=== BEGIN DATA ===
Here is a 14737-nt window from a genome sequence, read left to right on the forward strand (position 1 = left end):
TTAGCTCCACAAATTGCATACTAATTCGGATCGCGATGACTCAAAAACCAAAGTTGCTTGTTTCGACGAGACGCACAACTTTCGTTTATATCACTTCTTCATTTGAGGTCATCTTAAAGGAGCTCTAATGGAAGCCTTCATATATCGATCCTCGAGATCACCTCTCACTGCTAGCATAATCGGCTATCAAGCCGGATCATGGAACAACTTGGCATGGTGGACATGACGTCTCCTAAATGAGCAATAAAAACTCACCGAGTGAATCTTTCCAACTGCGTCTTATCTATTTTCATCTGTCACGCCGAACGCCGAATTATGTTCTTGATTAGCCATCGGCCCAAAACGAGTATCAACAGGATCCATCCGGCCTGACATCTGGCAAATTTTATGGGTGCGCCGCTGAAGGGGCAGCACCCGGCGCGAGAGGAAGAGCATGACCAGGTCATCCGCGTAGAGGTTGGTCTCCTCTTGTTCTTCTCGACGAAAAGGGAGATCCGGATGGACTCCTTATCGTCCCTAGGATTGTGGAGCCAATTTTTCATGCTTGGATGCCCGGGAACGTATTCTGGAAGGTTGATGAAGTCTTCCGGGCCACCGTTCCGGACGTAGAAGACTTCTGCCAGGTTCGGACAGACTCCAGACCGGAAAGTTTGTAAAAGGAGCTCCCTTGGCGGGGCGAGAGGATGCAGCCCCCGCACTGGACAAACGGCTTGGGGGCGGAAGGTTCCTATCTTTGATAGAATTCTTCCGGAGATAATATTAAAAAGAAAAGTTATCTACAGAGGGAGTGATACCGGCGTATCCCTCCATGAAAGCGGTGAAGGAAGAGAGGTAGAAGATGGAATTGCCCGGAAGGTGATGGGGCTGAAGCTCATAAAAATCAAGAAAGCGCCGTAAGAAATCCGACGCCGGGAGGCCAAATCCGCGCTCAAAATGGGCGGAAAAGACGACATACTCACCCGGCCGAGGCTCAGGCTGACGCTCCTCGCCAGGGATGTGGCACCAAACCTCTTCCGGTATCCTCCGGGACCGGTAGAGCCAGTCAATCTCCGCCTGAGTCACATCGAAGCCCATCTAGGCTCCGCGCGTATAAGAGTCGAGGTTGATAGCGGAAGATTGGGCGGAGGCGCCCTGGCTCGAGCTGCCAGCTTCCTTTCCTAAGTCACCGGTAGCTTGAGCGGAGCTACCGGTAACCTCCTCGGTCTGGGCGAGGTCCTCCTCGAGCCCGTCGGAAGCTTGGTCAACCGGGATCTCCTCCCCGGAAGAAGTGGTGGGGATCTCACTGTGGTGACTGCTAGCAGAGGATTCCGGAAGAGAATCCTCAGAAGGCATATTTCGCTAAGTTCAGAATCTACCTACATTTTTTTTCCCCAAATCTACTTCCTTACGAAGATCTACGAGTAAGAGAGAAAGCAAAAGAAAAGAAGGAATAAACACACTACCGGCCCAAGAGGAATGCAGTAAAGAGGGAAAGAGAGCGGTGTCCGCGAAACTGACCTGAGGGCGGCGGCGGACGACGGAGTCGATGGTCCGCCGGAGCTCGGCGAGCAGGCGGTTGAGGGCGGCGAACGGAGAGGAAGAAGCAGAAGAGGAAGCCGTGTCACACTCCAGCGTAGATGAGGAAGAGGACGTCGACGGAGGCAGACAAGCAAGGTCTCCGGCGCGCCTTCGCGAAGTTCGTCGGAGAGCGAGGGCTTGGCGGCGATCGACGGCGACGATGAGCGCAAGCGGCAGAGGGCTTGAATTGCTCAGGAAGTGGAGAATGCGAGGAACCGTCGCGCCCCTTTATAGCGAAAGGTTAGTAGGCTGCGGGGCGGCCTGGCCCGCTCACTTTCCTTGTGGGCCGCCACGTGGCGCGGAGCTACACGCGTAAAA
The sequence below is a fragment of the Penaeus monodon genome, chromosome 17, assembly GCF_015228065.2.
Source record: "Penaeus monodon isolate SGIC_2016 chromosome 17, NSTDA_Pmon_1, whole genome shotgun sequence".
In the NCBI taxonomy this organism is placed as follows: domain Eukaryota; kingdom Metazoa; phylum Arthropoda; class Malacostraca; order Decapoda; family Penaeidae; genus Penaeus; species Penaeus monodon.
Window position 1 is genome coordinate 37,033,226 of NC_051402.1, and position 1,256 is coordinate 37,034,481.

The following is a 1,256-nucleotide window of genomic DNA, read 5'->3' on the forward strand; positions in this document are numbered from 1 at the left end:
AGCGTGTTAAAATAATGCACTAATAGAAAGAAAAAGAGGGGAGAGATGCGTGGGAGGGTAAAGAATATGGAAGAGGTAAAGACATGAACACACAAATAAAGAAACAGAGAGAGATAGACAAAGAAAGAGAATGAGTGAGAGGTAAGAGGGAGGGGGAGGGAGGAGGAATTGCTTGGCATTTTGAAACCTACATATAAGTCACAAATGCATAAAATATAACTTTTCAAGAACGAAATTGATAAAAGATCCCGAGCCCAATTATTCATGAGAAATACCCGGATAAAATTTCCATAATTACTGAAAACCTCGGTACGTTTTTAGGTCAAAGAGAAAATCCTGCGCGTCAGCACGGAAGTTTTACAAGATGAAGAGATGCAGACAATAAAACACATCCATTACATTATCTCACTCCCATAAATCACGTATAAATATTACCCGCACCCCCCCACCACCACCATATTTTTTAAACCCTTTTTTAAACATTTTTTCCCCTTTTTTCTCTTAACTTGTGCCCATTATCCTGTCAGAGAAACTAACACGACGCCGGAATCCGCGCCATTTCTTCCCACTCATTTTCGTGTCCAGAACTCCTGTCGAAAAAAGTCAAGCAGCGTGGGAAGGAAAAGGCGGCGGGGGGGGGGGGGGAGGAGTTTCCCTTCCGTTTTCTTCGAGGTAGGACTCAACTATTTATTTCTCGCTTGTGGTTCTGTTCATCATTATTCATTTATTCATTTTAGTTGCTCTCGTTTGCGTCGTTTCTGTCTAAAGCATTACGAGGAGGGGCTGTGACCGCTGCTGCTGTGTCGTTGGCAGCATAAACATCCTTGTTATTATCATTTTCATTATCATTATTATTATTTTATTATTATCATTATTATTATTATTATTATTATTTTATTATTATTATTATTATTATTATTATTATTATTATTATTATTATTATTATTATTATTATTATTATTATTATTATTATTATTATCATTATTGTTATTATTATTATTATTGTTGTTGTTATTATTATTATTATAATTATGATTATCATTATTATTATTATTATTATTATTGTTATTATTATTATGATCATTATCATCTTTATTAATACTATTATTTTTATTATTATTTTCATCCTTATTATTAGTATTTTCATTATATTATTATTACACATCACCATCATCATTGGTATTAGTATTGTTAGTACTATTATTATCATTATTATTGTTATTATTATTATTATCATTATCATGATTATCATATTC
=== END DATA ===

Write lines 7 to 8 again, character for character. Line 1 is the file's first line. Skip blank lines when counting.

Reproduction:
The following is a 1,256-nucleotide window of genomic DNA, read 5'->3' on the forward strand; positions in this document are numbered from 1 at the left end:
AGCGTGTTAAAATAATGCACTAATAGAAAGAAAAAGAGGGGAGAGATGCGTGGGAGGGTAAAGAATATGGAAGAGGTAAAGACATGAACACACAAATAAAGAAACAGAGAGAGATAGACAAAGAAAGAGAATGAGTGAGAGGTAAGAGGGAGGGGGAGGGAGGAGGAATTGCTTGGCATTTTGAAACCTACATATAAGTCACAAATGCATAAAATATAACTTTTCAAGAACGAAATTGATAAAAGATCCCGAGCCCAATTATTCATGAGAAATACCCGGATAAAATTTCCATAATTACTGAAAACCTCGGTACGTTTTTAGGTCAAAGAGAAAATCCTGCGCGTCAGCACGGAAGTTTTACAAGATGAAGAGATGCAGACAATAAAACACATCCATTACATTATCTCACTCCCATAAATCACGTATAAATATTACCCGCACCCCCCCACCACCACCATATTTTTTAAACCCTTTTTTAAACATTTTTTCCCCTTTTTTCTCTTAACTTGTGCCCATTATCCTGTCAGAGAAACTAACACGACGCCGGAATCCGCGCCATTTCTTCCCACTCATTTTCGTGTCCAGAACTCCTGTCGAAAAAAGTCAAGCAGCGTGGGAAGGAAAAGGCGGCGGGGGGGGGGGGGGAGGAGTTTCCCTTCCGTTTTCTTCGAGGTAGGACTCAACTATTTATTTCTCGCTTGTGGTTCTGTTCATCATTATTCATTTATTCATTTTAGTTGCTCTCGTTTGCGTCGTTTCTGTCTAAAGCATTACGAGGAGGGGCTGTGACCGCTGCTGCTGTGTCGTTGGCAGCATAAACATCCTTGTTATTATCATTTTCATTATCATTATTATTATTTTATTATTATCATTATTATTATTATTATTATTATTTTATTATTATTATTATTATTATTATTATTATTATTATTATTATTATTATTATTATTATTATTATTATTATTATTATTATTATTATCATTATTGTTATTATTATTATTATTGTTGTTGTTATTATTATTATTATAATTATGATTATCATTATTATTATTATTATTATTATTGTTATTATTATTATGATCATTATCATCTTTATTAATACTATTATTTTTATTATTATTTTCATCCTTATTATTAGTATTTTCATTATATTATTATTACACATCACCATCATCATTGGTATTAGTATTGTTAGTACTATTATTATCATTATTATTGTTATTATTATTATTATCATTATCATGATTATCATATTC